18.9.14

Preserve the South 5th Street Sidewalk

[One of the old rights of way on the West Bank.]
I’m a man prone to shortcuts, and I’m not alone. Most people who walk or bike around the city have their own bag of tricks. People go through parking lots or alleys or the wrong way down a one-way street. We walk in bottom-up ways that resist the abstractions of top-down maps: desire lines and the smallest pedestrian protests.

Earlier this summer, I was startled to find one of my favorite shortcuts fenced up.

[While I was taking this picture, a woman climbed over the 5' fence.]

Years ago I wrote about a particular spot on the West Bank, the city-owned vacant lot on Cedar Avenue where 5th Street and the Dania Hall used to be.

Here’s what I said about this neat Minneapolis shortcut back in 2010:
But there’s something more at work about this act of sidewalk resistance. What at first appears as transgression may just be an act of restoration. Not too long ago, before the engineers of ‘urban renewal’ got their freeway’d fingers on Cedar-Riverside, this particular vacant lot used to be a public street. South 5th Street runs, very awkwardly, into the back of this spot, dead-ending into an access alley. My guess is that the 60s planners chose to cut off the street to keep traffic from congesting Cedar Avenue, which became a key through-way for traffic between the awkward intercourse of Interstates 94 and 35-W. (That’s one reason why Cedar Avenue, which runs through one of the most pedestrian-heavy parts of the entire city, is a four-lane, parking-deprived, narrow-sidewalk’d travesty.)
Meanwhile, even after all these years, this bit of gravel covered ex-street could not be repressed. Just because some plan had it marked for a building didn’t mean that it didn’t make a lot of sense as a connecting point for foot traffic. This spot is haunted by the ghost of sidewalks past. The old corner of 5th and Cedar, strangely still marked by a stoplight, continues to whisper at the feet of the adventurous. And this sidewalk, which seemingly sprang from out of nothing, might merely mark the long-dormant rebirth of old Cedar Avenue. It may be the first sign of a spring in your step, after a long winter of concrete and modernism.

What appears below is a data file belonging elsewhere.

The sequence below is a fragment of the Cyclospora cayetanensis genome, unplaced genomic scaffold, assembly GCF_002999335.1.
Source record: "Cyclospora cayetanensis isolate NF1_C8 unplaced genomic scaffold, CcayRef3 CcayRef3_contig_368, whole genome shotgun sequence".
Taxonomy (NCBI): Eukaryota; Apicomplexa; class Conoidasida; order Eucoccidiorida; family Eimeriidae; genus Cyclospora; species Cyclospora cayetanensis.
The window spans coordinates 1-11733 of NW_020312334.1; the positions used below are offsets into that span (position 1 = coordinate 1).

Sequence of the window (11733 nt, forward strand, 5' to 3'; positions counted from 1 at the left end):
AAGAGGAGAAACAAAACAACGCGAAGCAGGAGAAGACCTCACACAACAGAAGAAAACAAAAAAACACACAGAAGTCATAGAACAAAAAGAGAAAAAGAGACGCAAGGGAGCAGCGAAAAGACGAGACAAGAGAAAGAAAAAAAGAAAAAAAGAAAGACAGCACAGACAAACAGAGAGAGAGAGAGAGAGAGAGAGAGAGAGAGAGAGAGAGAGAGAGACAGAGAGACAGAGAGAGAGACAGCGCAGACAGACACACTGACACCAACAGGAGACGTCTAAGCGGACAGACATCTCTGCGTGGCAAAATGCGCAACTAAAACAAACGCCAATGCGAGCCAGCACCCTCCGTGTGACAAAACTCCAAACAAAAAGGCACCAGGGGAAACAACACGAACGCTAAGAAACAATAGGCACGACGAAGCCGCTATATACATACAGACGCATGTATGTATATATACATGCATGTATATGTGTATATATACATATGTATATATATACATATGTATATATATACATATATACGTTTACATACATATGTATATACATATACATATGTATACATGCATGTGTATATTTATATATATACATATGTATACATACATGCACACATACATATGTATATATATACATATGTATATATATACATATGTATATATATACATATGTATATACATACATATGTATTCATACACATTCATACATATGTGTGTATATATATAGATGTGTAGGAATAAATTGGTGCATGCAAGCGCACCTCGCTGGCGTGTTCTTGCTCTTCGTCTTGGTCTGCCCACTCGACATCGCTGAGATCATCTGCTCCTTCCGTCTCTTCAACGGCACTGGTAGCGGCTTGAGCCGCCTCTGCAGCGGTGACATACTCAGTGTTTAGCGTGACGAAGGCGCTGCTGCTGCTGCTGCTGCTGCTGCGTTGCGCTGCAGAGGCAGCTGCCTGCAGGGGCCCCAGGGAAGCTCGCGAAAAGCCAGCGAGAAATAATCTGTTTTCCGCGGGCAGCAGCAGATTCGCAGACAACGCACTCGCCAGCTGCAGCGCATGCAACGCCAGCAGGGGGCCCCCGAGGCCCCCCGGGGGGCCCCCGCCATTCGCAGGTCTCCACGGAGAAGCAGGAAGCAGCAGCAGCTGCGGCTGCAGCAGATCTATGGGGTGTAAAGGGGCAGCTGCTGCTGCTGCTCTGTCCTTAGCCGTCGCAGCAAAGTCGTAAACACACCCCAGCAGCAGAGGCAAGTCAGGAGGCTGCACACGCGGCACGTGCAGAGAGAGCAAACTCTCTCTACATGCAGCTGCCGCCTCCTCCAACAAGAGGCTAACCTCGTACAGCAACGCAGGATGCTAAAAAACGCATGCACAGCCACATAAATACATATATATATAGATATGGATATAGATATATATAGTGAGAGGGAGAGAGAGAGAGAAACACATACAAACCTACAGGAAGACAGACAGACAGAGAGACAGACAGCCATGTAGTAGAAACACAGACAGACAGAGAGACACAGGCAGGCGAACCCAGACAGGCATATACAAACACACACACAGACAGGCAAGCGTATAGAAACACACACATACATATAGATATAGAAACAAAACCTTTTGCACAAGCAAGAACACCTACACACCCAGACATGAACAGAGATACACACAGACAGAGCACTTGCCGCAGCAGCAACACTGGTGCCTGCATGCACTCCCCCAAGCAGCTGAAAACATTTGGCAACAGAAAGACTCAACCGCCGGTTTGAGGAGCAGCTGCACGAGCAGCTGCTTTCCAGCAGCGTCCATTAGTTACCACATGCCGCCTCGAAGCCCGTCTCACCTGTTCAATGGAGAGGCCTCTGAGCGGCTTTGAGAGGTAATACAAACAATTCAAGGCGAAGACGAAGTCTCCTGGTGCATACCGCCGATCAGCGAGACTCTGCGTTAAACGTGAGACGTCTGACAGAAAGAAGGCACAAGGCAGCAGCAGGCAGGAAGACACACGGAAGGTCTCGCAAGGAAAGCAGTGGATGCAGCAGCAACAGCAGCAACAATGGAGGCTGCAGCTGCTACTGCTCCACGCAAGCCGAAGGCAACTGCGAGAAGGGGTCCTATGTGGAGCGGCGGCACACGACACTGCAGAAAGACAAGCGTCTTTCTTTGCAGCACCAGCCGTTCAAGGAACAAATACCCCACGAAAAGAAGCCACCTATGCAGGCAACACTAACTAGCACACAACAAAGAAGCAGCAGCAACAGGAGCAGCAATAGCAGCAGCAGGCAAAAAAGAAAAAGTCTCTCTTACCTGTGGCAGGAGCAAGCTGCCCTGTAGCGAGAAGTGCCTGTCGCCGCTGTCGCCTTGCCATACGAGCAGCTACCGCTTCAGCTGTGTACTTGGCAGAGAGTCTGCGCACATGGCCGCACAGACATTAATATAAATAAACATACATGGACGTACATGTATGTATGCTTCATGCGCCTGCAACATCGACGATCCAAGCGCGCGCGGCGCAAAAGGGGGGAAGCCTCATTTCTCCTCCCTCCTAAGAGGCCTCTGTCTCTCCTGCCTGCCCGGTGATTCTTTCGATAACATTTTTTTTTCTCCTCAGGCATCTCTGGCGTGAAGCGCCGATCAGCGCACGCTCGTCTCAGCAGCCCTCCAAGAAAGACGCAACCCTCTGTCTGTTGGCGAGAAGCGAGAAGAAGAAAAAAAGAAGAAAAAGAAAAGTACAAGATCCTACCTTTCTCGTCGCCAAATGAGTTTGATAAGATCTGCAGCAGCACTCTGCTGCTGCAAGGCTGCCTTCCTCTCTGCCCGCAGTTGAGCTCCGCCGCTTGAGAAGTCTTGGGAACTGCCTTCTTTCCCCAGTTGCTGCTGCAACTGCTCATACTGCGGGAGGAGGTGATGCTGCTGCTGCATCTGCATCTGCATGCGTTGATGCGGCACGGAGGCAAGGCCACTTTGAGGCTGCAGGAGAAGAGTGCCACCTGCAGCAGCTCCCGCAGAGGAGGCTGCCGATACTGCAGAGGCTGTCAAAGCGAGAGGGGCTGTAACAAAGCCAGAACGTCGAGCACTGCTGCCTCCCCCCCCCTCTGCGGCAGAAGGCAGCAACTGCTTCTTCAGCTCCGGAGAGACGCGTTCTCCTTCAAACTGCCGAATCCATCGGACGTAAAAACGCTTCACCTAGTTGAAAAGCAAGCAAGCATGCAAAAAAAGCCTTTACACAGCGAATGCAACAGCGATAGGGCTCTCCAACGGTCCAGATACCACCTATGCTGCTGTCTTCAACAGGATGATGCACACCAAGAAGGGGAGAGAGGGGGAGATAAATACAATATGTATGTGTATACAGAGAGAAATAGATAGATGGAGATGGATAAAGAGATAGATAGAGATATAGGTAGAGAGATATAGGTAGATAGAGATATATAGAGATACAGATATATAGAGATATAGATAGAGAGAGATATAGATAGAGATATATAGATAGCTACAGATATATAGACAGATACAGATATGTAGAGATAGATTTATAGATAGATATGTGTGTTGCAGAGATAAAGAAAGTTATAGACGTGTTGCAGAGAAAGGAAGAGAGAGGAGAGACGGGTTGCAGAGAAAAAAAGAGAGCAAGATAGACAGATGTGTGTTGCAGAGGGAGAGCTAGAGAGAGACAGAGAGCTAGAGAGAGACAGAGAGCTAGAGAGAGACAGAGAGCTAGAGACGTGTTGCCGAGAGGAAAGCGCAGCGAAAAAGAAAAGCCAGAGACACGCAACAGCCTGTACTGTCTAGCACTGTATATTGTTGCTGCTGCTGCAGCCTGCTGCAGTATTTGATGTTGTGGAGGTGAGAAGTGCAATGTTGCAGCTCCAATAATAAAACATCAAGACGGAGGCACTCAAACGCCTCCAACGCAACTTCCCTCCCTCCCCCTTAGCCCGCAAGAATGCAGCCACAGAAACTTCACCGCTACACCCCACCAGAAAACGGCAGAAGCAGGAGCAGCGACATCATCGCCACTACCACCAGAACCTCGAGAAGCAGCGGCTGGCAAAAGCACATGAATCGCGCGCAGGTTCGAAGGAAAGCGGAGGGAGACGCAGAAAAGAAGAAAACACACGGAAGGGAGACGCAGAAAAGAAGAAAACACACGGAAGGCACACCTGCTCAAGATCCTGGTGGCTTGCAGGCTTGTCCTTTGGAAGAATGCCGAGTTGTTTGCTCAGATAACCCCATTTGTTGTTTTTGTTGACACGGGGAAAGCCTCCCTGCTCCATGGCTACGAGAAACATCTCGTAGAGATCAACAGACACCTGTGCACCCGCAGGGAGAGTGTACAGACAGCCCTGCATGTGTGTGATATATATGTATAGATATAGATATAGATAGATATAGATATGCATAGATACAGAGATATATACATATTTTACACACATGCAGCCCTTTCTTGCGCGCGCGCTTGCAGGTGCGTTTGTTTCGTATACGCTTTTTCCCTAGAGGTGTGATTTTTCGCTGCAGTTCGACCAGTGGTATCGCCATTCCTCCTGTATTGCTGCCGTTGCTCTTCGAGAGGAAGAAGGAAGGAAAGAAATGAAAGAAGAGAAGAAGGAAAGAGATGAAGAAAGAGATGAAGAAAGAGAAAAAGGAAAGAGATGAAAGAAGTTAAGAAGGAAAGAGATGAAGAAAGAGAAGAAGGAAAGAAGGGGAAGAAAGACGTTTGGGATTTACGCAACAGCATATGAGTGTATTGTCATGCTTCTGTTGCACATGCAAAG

Since then, the city installed way finding signage and a new traffic signal at 5th, and even added a Nice Ride station in the lot for a time. And just this month, after a half-century of treating people walking on the West Bank like lepers, they’re finally reconstructing Cedar Avenue to expand the sidewalks and improve one of the most dangerous and inhumane spots in the city.


[Expanding the sidewalks on Cedar Avenue after fifty years of neglect.]


That’s why this summer’s 5th Street fence was so surprising. Back in June, when the fence went up, I spotted this poster around the corner at the Hard Times:

[Hard Times democracy.]


[Where the sidewalk ends.]
At the time, I'd emailed a few folks at the city and found out that the fence was part of a short-term promotion for this summer’s World Cup. The Nomad World Pub had paid the city some sort of fee to use the lot during the three-week event, and turned the lot into a (ethically dubious) favela-themed exhibition space. In other words, it was a short-term thing.

So I shrugged, grumbled a bit to myself, and thought no more about it. I even went to the Nomad a few times to watch a match or two.

Except that the fence is still there, and it’s September now.